- Mark Rylance, Zoey Deutch, Dylan O'Brien. Johnny Flynn
- Written by
- Johnathan McClain and Graham Moore
- Directed by
- Graham Moore
- Run Time
- 1h 45min
- Release Date
- March 18th, 2022
Eloquence is a word that doesn’t get used often enough, but I have always pictured the art of being a tailor as one of those jobs where one would have to be, eloquent. Of course I do not know any tailors, so this is complete assumption on my part, but I would hope that I am right. Leonard ( Mark Rylance) is exactly what I would picture a tailor to be, but Leonard is not a tailor, something anyone with a needle and some thread could be according to him. No, Leonard is a “cutter” and that man can cut some serious fabric, but this is a story where that talent will only help him so much.
Leonard owns a shop somewhere in Chicago and he is a man who does his job and keeps to himself. In his shop it is just him and his secretary Mable (Zoey Deutch), who dreams of traveling the world one day. Together they cause no trouble, but while Leonard works on different suits, men is suits and shoulder holsters with guns come to the shop to drop envelopes in a box is the back. Leonard pays no mind and ignores the coming and goings, that is until he can’t no more. Things get a little more complicated when Leonard discovers that Mable is going around with Richie (Dylan O’Brien), a local crime boss’s son. To make matters worse some of those envelopes that are dropped off are from a group known as “The Outfit” the contents of which could cause a huge impact on the organization. It turns out, Richie’s crew isn’t the only one after it, and he and Francis ( Johnny Flynn) get ambushed, so they make their way back to the shop. This is the point where the loose string on the fabric of everyone’s reality in that shop starts to come undone.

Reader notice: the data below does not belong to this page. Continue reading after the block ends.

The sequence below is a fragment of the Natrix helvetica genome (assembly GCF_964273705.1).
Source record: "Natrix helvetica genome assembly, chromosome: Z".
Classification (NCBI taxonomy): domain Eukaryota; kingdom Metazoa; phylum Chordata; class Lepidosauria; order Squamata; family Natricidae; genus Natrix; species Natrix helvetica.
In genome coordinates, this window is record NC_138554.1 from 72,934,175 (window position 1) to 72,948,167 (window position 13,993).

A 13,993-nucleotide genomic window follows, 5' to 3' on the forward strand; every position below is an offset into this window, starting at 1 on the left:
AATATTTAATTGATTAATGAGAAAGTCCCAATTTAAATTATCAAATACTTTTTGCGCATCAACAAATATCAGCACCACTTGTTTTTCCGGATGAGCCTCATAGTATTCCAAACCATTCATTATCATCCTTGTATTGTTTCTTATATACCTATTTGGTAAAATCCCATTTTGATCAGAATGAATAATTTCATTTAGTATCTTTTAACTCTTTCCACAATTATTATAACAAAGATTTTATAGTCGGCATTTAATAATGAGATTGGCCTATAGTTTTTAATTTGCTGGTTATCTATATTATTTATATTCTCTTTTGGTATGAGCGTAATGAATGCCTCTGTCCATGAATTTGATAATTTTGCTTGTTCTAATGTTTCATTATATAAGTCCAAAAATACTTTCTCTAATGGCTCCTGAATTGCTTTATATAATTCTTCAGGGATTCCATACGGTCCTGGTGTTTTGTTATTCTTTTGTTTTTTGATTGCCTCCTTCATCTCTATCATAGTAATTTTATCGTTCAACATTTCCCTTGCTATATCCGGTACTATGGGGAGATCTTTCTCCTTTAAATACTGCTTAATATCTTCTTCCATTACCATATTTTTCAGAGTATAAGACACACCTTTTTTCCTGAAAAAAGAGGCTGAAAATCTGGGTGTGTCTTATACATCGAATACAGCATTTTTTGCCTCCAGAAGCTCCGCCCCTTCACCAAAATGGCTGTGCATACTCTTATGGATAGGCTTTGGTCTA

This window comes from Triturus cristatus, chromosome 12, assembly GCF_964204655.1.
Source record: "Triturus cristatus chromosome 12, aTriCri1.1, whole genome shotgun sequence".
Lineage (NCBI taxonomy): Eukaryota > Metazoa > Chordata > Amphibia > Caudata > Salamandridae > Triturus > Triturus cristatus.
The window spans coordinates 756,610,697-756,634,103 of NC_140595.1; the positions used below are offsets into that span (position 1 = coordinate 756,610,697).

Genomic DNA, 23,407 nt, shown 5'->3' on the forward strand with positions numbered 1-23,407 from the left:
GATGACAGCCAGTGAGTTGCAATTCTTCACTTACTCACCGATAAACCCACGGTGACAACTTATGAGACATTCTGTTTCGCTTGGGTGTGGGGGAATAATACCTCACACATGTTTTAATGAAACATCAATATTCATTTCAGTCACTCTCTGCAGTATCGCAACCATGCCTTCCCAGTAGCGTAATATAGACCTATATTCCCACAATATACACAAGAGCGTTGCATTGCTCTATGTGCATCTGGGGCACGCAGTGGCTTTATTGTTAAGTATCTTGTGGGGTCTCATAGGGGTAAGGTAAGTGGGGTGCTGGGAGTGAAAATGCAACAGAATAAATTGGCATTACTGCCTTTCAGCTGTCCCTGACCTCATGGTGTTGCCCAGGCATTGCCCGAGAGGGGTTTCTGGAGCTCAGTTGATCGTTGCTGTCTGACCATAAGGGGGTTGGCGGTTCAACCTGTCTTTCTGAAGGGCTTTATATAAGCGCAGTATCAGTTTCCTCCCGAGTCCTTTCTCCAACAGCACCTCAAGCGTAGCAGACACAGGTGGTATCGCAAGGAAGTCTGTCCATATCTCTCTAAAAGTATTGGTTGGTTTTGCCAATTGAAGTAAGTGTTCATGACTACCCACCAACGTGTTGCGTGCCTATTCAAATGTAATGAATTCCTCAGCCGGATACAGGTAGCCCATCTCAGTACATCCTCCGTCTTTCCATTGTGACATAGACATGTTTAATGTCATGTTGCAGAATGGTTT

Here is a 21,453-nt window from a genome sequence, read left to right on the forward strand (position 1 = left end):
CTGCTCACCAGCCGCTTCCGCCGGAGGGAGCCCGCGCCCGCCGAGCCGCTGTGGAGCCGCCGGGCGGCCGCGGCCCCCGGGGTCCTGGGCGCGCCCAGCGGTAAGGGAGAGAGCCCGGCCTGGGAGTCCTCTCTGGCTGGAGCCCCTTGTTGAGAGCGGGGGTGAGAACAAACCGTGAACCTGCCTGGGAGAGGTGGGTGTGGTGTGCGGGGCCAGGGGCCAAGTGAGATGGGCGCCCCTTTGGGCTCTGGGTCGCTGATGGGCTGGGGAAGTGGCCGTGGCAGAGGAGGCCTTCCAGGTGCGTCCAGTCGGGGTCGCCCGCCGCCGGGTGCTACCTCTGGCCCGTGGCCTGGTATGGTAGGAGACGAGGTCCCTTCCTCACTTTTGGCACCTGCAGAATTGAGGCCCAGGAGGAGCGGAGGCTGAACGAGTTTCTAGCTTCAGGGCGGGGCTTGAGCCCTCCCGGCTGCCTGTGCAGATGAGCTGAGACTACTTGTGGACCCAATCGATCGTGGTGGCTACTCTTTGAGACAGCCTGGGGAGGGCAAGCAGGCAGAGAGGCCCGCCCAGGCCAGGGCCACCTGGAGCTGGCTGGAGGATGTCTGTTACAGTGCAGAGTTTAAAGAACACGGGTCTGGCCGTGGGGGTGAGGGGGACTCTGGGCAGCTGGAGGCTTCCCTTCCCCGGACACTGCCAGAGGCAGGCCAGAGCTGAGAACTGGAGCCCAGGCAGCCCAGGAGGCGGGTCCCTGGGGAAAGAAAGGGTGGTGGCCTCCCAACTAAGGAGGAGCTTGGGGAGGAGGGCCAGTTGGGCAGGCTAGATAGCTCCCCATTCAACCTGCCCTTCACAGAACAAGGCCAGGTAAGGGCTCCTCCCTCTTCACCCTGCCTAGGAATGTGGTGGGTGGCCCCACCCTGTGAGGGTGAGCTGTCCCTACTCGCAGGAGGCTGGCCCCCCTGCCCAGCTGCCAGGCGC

Written by Johnathan McClain and Graham Moore, the latter also directing, The Outfit presents a good ol’ fashion thriller that everyone and everything might not be what they or it seems. The Outfit traps you in its web early as the film opens up with Rylance’s poetic words about his craft as he carries out the precision of an artist in his environment. This is very captivating as you can appreciate the skill of his profession and his steady hand. Leonard, or English as he is often called, uses his charm to wrap his customers, as well as us the audience, around his finger as Moore and McClain’s script shines.
The writing of The Outfit is not the only thing that is so precise, it also has outstanding camera work as well as solid editing. The filmmakers make great use of lighting and the confining space of the shop in order to keep everything nice and taut. Rylance is outstanding, but he is also joined by an ensemble that feels perfectly instep with him. It is also refreshing to see a film that finds a way to tell a compelling story in under two hours, unlike most films today that overstay their welcome. This movie is so well crafted that having it set in a tailor’s shop feels a little too perfect as this is one movie that is indeed a cut above the rest.